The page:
Sunak bans fracking while Starmer slams PM’s ‘grubby deal’ with Braverman

Environment Events Policy & Politics

Rishi Sunak has reversed one of Liz Truss’s key policies by committing his government to the fracking ban.

The new prime minister told the Commons he “stands by the manifesto” which pledged to ban fracking until science proves it is safe.

Truss was toppled after trying to whip Tory MPs into lifting the moratorium on drilling for shale gas – a strategy that resulted in chaos, shambles and “manhandling” at Westminster last week.

The ex-PM argued the time was right to lift the fracking ban – subject to the support of local residents – given the energy crisis and the potential economic boost from exploiting Britain’s shale gas deposits. Truss’s intention to ramp up fracking around the UK dismayed environmental experts and angered her own MPs, many of whom have constituencies where drilling could take place.

Fracking has been a contentious issue for the Conservative party throughout Johnson’s and Truss’s time in No 10 despite the 2019 manifesto’s explicit pledge: “We will not support fracking unless the science shows categorically that it can be done safely.”

Sunak ‘stands by manifesto’ on fracking ban

At PMQs today (October 26), Green party MP Caroline Lucas said: “The prime minister’s reckless predecessor [Truss] took a wrecking ball to nature, prompting millions of members of the RSPB, the National Trust and the Wildlife Trust to rise up in opposition.”

Lucas continued: “Yesterday, he promised to fix her mistakes as well as to uphold the party’s 2019 manifesto. So, if he is a man of his word, will he start by reversing the green light she gave to fracking? Since it’s categorically not been shown to be safe, and instead maintain the moratorium that was pledged in that very manifesto that he promised to uphold.”

Sunak replied: “I stand by the manifesto on that”.

The same manifesto also ruled out building new on-shore wind farms, meaning climate campaigners’ cheers over the fracking reverse were soon muted by Sunak’s hint he will re-impose the ban on new onshore wind farms in England – a policy that Truss wanted to lift.

Sunak said he will “stick with what we said in our manifesto” and that his government will focus on “more renewable, more offshore wind and more nuclear.”

The person who stopped fracking

Liberal Democrat leader Sir Ed Davey was part of the 2010-15 Cameron-Clegg coalition government, working as energy secretary from 2012-15 and responsible for introducing regulations that halt any work that triggers tremors over 0.5 magnitude.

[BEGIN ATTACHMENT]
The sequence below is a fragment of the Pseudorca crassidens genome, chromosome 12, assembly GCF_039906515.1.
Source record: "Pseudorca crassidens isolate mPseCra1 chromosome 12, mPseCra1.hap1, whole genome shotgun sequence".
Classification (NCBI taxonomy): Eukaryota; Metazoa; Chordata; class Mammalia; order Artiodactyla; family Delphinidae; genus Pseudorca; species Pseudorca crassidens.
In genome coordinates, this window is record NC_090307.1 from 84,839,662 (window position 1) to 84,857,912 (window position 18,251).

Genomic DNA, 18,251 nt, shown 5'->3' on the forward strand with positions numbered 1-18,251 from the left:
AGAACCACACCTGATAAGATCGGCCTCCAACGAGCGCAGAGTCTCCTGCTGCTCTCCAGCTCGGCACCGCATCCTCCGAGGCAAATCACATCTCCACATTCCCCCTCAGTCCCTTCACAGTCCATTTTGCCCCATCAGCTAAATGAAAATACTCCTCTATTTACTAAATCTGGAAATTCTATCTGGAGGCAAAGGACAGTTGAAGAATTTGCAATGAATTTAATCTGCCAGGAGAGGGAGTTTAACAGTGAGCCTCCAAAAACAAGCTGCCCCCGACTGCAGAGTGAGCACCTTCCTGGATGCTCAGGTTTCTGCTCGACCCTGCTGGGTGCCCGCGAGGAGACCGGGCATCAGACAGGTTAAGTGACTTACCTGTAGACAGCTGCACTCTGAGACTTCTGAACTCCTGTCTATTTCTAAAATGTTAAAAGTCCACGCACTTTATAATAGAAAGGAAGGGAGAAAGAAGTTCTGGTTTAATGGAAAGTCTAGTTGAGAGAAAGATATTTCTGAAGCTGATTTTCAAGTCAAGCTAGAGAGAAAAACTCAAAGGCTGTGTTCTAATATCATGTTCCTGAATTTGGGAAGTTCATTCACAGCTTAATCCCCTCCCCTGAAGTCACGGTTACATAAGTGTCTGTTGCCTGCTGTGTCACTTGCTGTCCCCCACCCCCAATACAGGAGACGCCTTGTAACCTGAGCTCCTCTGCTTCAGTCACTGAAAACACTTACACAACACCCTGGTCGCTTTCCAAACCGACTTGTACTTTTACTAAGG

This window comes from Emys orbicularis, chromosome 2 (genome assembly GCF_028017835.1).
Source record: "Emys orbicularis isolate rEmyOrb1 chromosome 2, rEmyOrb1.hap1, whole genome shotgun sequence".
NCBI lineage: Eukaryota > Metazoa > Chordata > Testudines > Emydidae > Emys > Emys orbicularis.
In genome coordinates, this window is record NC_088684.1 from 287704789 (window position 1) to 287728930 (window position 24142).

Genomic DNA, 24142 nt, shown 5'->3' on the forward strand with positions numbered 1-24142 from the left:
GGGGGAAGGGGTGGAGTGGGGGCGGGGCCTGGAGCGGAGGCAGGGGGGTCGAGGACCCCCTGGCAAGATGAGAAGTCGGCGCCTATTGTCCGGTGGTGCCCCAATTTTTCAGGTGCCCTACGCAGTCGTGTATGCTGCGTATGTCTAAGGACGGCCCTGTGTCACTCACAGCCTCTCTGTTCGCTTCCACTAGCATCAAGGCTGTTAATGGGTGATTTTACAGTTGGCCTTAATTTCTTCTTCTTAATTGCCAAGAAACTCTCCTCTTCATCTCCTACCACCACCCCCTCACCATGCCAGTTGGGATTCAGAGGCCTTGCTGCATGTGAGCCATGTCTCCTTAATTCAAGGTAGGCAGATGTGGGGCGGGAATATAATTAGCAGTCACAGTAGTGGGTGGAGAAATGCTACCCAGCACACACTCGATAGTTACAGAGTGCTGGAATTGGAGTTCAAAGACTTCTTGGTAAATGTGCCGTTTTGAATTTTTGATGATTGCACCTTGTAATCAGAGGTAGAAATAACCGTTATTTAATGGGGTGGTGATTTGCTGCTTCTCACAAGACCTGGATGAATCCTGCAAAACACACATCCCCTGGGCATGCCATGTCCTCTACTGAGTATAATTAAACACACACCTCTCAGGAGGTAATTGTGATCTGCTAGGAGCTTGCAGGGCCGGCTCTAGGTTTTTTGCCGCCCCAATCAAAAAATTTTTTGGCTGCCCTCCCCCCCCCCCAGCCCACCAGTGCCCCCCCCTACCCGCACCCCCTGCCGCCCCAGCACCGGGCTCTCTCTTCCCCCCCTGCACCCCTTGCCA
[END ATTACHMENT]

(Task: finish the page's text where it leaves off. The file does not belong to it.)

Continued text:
The rule, Davey said, “actually meant that the fracking industry has not developed in this country at all”. He told Channel 4 in 2019: “I’m very proud that you’re looking at the person who basically stopped the fracking industry in this country.”

Starmer slams Sunak’s ‘grubby deal’

In the Commons, Sunak’s first PMQs, saw Sir Keir Starmer mock the prime minister for having been “trounced” the “only time he ran in a competitive election” by Truss “who herself got beaten by a lettuce.

Starmer criticised Sunak’s re-appointment of Suella Braverman as home secretary less than a week after Braverman was sacked for breaching the ministerial code and repeated his call for a general election.

Labour and the Liberal Democrats are demanding Cabinet Secretary Simon Case investigates the security breach that caused Braverman’s departure. Starmer said Sunak has done a “grubby deal” with the home secretary, promising her cabinet job back in return for her support in the Conservative leadership race.

“He’s so weak, he’s done a grubby deal, trading national security,” Starmer told MPs, “party first, country second”.

At the Treasury, chancellor Jeremy Hunt has delayed the fiscal statement set to take place on Halloween until November 17. Hunt said it will now be an autumn statement.

“I want to confirm that it will demonstrate debt falling over the medium term which is really important for people to understand,” said Hunt. “But it’s also extremely important that that statement is based on the most accurate possible economic forecasts.”

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